Vladimir Putin's Christmas Message: Hatred and Thinly Veiled Threats

While world leaders deliver traditional Christmas messages of friendship and optimism, Vladimir Putin appropriates the festive period to spout venom and hatred, and to threaten those neighbouring states that choose to pursue peaceful and democratic futures as part of the European family following the much welcomed collapse of the Soviet Union.

Stalin Ribbentrop

Russia has a long tradition of shamelessly rewriting history as and when circumstances dictate.

The Russian President has devoted considerable time and effort over recent days to propagating a revisionist version of the truth behind the Soviet relationship with Nazi Germany.

The shameful Molotov-Ribbentrop Pact, presented to generations of Russians as a benign non-aggression and economic treaty between the two, signed on August 23rd 1939. However, the treaty also included a 'secret protocol', which came to light after the defeat of Germany.

This was to reveal the true intentions of the two powers: to carve up the whole of Europe between them. Whilst the National Socialists of Nazi Germany were to see their plans fail in defeat, the International Socialists of the Soviet Union were to find themselves on the winning side, and managed to claim their prizes under the noses of the Allies.

In the event of a territorial and political rearrangement in the areas belonging to the Baltic States (Finland, Estonia, Latvia, Lithuania), the northern boundary of Lithuania shall represent the boundary of the spheres of influence of Germany and U.S.S.R. In this connection the interest of Lithuania in the Vilna area is recognized by each party.

Molotov-Ribbentrop Pact, Secret Additional Protocol Article I

One week after the signing of the treaty, on September 1st, Adolf Hitler launched his troops into Poland. On September 17th, Josef Stalin followed suit, and the Red Army occupied the territory beyond the Curzon Line in the east of the country that had been designated part of the Soviet "sphere of influence" in accordance with Article II of the secret protocol, completely undermining the Polish plan of defence.

In the event of a territorial and political rearrangement of the areas belonging to the Polish state, the spheres of influence of Germany and the U.S.S.R. shall be bounded approximately by the line of the rivers Narev, Vistula and San. The question of whether the interests of both parties make desirable the maintenance of an independent Polish States and how such a state should be bounded can only be definitely determined in the course of further political developments. In any event both Governments will resolve this question by means of a friendly agreement.

Molotov-Ribbentrop Pact, Secret Additional Protocol Article II

The Soviet Union acknowledged the existence of the Secret Protocol on August 19th 1989 under Mikhail Gorbachev, who had charged senior Politburo member Alexander Yakovlev with presenting the argument that the Protocol should have no legal impact on the Baltic states’ then status as members of the Soviet federation.

Following the collapse of the Soviet Union, the Baltic states were amongst those seeking their futures within the European Union, something which Putin bitterly resents.

Referring to the removal of Soviet monuments in those countries, Putin recently told defence officials  'People like the ones who were negotiating with Hitler back then now deface monuments to the liberator soldiers — the Red Army troops who liberated the countries and people of Europe from Nazism... We must keep this in mind, especially with regard to the development of our Armed Forces'.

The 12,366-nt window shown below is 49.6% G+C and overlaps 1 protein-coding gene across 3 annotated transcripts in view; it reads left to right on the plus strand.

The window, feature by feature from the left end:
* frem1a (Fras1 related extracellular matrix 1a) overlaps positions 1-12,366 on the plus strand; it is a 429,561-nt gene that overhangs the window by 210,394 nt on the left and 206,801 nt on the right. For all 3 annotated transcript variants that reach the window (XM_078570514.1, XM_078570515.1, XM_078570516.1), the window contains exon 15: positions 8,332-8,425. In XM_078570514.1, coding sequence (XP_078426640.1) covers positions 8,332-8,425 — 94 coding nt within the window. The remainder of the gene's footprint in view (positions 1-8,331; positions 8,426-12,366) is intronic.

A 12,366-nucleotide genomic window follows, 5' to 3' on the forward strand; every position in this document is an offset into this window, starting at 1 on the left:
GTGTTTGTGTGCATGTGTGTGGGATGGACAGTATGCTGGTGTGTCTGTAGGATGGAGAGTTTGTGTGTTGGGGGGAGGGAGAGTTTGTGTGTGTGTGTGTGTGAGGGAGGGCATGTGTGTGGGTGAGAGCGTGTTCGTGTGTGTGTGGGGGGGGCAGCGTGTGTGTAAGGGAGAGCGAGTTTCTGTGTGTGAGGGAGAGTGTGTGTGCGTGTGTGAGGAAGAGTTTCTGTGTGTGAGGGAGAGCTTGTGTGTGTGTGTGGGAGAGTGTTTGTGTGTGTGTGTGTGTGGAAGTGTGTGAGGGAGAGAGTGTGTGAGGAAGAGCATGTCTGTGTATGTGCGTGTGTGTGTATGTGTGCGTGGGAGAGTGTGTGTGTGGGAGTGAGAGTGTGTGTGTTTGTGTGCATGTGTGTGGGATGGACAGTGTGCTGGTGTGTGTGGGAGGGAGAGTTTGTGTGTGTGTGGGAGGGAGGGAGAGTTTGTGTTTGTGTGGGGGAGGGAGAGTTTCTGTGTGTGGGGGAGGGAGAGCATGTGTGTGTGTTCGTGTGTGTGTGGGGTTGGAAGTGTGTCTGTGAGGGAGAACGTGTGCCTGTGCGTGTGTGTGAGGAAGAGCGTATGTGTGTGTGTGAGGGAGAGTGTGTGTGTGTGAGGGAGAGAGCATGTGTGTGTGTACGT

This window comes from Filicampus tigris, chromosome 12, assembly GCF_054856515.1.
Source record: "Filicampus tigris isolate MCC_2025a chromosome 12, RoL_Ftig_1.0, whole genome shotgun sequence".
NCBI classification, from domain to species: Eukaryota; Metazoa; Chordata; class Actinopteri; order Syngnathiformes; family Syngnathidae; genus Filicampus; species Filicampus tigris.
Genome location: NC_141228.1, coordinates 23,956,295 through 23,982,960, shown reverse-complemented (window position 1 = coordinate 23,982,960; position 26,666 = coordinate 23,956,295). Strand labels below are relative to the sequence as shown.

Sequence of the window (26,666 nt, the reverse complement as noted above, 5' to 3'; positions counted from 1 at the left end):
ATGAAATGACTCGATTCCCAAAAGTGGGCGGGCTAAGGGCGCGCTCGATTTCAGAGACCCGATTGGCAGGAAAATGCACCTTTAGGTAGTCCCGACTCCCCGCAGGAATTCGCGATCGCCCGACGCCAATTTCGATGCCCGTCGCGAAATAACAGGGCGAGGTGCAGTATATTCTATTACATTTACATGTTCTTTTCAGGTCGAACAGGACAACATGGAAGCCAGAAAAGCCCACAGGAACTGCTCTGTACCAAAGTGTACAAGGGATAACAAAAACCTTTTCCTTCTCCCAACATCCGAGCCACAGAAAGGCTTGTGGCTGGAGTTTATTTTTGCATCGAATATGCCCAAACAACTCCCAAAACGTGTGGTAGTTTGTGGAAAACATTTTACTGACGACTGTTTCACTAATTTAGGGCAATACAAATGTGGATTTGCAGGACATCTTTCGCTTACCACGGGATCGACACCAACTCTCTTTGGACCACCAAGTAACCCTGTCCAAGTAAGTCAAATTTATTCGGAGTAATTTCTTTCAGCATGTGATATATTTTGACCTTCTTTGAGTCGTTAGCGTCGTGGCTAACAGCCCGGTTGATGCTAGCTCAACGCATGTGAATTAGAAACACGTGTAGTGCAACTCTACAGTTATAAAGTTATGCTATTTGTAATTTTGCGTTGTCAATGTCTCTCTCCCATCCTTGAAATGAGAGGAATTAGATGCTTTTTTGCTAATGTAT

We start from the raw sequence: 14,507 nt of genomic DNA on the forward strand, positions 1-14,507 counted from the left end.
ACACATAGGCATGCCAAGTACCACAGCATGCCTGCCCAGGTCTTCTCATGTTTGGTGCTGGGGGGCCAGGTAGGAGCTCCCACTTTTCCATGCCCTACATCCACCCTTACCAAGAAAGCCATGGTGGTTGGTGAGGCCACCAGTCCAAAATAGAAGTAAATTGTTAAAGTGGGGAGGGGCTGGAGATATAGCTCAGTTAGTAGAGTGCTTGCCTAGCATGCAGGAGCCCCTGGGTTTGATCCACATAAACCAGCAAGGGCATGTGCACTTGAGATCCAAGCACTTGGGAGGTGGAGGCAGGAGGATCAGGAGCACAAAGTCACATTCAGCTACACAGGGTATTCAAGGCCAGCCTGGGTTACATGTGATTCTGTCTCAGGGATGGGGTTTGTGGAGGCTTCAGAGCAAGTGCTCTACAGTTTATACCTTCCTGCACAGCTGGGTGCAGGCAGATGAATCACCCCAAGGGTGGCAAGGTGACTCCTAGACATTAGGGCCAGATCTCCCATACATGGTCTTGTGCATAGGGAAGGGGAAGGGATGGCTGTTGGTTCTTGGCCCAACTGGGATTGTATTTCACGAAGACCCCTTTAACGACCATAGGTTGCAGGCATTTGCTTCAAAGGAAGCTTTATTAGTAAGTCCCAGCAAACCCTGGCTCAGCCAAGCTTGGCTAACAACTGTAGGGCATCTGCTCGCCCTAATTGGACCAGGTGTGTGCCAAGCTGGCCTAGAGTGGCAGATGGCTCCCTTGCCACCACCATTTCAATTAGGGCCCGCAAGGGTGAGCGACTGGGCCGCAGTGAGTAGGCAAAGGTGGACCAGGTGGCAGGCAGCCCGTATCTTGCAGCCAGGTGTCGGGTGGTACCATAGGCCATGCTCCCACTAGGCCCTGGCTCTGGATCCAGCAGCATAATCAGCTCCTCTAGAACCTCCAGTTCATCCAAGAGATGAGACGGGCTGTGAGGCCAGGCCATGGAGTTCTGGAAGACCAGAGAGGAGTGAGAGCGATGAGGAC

Putin is attempting to draw attention away from this evidence by claiming that Poland’s annexation of Czechoslovakian territory in 1938 is evidence of a plan by France, Germany, and Great Britain to divide up Europe between them. 

Speaking at an exhibition at Russia’s State Archives in August, Foreign Minister Sergei Lavrov, said 'Under these circumstances, the Soviet Union was forced on its own to ensure its national security and signed a non-aggression pact with Germany'.

Lavrov ignores the fact that at the time the pact was signed, British and French diplomats were in Moscow attempting to enter into an agreement with Stalin in order to contain Germany.

Putin places the blame on Poland for the Second World War. Unable to contain his bile, in recent days he has referred to Józef Lipski, who served as the Polish ambassador in Berlin until 1939, as 'That bastard! That anti-Semitic pig'

Again, ignoring facts that fail to fit the Soviet narrative, Putin ignores the 198,000 Jews who fled Nazi occupied Poland in the hope of finding sanctuary in the Soviet zone. Many were simply loaded onto trains and sent back to meet their fates, others found themselves transported to the Gulags, Soviet forced labour camps.

The nationality of Jewish citizens born in the Soviet Union was not defined by their country of birth: they were simply classified as 'Jew'.

Europe remembers the reality and the horrors of the Soviet Union, even if Vladimir Putin chooses not to.

Related Articles: 

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Russia's propaganda machine and its agents: The Malinov case.

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Gary Cartwright

Gary Cartwright

Gary Cartwright is publishing editor and Brussels correspondent of EU Today.

An experienced journalist and author, he specialises in environment, energy, and defence.

He also has more than 10 years experience of working as a staff member in the EU institutions, working with political groups and MEPs in various policy areas.

In October 2021 POLITICO described Gary as "the busiest man in Brussels!"

Gary's most recent book WANTED MAN: THE STORY OF MUKHTAR ABLYAZOV: A Manual for Criminals on How to Avoid Punishment in the EU is currently available from Amazon


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